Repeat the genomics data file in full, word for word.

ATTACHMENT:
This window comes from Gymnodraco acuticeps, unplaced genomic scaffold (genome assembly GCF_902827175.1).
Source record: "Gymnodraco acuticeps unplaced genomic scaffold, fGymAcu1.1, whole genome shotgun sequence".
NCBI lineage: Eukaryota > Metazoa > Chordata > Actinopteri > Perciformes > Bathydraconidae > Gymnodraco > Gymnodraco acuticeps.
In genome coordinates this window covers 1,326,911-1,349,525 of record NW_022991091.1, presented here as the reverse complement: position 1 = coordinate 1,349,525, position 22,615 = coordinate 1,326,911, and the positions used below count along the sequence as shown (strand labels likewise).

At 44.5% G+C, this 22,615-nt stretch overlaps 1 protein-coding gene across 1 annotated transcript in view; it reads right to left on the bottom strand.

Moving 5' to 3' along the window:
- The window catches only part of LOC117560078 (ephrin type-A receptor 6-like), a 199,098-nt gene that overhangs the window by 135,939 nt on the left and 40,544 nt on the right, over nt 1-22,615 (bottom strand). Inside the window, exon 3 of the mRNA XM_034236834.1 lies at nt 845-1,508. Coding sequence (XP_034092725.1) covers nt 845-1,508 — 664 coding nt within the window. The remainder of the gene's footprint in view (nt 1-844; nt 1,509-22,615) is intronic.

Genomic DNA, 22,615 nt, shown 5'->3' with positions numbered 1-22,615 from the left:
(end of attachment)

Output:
This window comes from Gymnodraco acuticeps, unplaced genomic scaffold (genome assembly GCF_902827175.1).
Source record: "Gymnodraco acuticeps unplaced genomic scaffold, fGymAcu1.1, whole genome shotgun sequence".
NCBI lineage: Eukaryota > Metazoa > Chordata > Actinopteri > Perciformes > Bathydraconidae > Gymnodraco > Gymnodraco acuticeps.
In genome coordinates this window covers 1,326,911-1,349,525 of record NW_022991091.1, presented here as the reverse complement: position 1 = coordinate 1,349,525, position 22,615 = coordinate 1,326,911, and the positions used below count along the sequence as shown (strand labels likewise).

At 44.5% G+C, this 22,615-nt stretch overlaps 1 protein-coding gene across 1 annotated transcript in view; it reads right to left on the bottom strand.

Moving 5' to 3' along the window:
- The window catches only part of LOC117560078 (ephrin type-A receptor 6-like), a 199,098-nt gene that overhangs the window by 135,939 nt on the left and 40,544 nt on the right, over nt 1-22,615 (bottom strand). Inside the window, exon 3 of the mRNA XM_034236834.1 lies at nt 845-1,508. Coding sequence (XP_034092725.1) covers nt 845-1,508 — 664 coding nt within the window. The remainder of the gene's footprint in view (nt 1-844; nt 1,509-22,615) is intronic.

Genomic DNA, 22,615 nt, shown 5'->3' with positions numbered 1-22,615 from the left: